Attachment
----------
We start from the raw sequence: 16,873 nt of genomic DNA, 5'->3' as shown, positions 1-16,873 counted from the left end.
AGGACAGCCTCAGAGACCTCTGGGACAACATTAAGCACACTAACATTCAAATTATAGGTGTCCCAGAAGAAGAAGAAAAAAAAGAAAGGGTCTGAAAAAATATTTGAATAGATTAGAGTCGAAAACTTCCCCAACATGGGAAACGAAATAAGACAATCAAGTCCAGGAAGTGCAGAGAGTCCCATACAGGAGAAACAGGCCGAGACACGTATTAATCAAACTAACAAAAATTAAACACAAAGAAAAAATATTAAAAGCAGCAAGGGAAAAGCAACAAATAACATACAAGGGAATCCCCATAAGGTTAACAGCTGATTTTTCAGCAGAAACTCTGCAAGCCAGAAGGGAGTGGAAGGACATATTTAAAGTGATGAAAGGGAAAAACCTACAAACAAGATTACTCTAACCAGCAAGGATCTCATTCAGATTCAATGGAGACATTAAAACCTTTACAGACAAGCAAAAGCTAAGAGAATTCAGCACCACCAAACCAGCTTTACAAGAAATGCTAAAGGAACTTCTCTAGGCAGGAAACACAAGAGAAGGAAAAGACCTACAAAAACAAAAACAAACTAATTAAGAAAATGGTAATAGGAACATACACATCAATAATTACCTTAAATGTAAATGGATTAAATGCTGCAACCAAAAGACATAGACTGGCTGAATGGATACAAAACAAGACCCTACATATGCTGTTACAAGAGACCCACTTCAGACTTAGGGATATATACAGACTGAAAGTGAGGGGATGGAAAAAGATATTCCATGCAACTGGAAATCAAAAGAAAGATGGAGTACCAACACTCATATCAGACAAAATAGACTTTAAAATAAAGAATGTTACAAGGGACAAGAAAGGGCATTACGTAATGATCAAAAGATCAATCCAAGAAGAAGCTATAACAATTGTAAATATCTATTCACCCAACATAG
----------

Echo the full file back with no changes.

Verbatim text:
We start from the raw sequence: 16,873 nt of genomic DNA, 5'->3' as shown, positions 1-16,873 counted from the left end.
AGGACAGCCTCAGAGACCTCTGGGACAACATTAAGCACACTAACATTCAAATTATAGGTGTCCCAGAAGAAGAAGAAAAAAAAGAAAGGGTCTGAAAAAATATTTGAATAGATTAGAGTCGAAAACTTCCCCAACATGGGAAACGAAATAAGACAATCAAGTCCAGGAAGTGCAGAGAGTCCCATACAGGAGAAACAGGCCGAGACACGTATTAATCAAACTAACAAAAATTAAACACAAAGAAAAAATATTAAAAGCAGCAAGGGAAAAGCAACAAATAACATACAAGGGAATCCCCATAAGGTTAACAGCTGATTTTTCAGCAGAAACTCTGCAAGCCAGAAGGGAGTGGAAGGACATATTTAAAGTGATGAAAGGGAAAAACCTACAAACAAGATTACTCTAACCAGCAAGGATCTCATTCAGATTCAATGGAGACATTAAAACCTTTACAGACAAGCAAAAGCTAAGAGAATTCAGCACCACCAAACCAGCTTTACAAGAAATGCTAAAGGAACTTCTCTAGGCAGGAAACACAAGAGAAGGAAAAGACCTACAAAAACAAAAACAAACTAATTAAGAAAATGGTAATAGGAACATACACATCAATAATTACCTTAAATGTAAATGGATTAAATGCTGCAACCAAAAGACATAGACTGGCTGAATGGATACAAAACAAGACCCTACATATGCTGTTACAAGAGACCCACTTCAGACTTAGGGATATATACAGACTGAAAGTGAGGGGATGGAAAAAGATATTCCATGCAACTGGAAATCAAAAGAAAGATGGAGTACCAACACTCATATCAGACAAAATAGACTTTAAAATAAAGAATGTTACAAGGGACAAGAAAGGGCATTACGTAATGATCAAAAGATCAATCCAAGAAGAAGCTATAACAATTGTAAATATCTATTCACCCAACATAG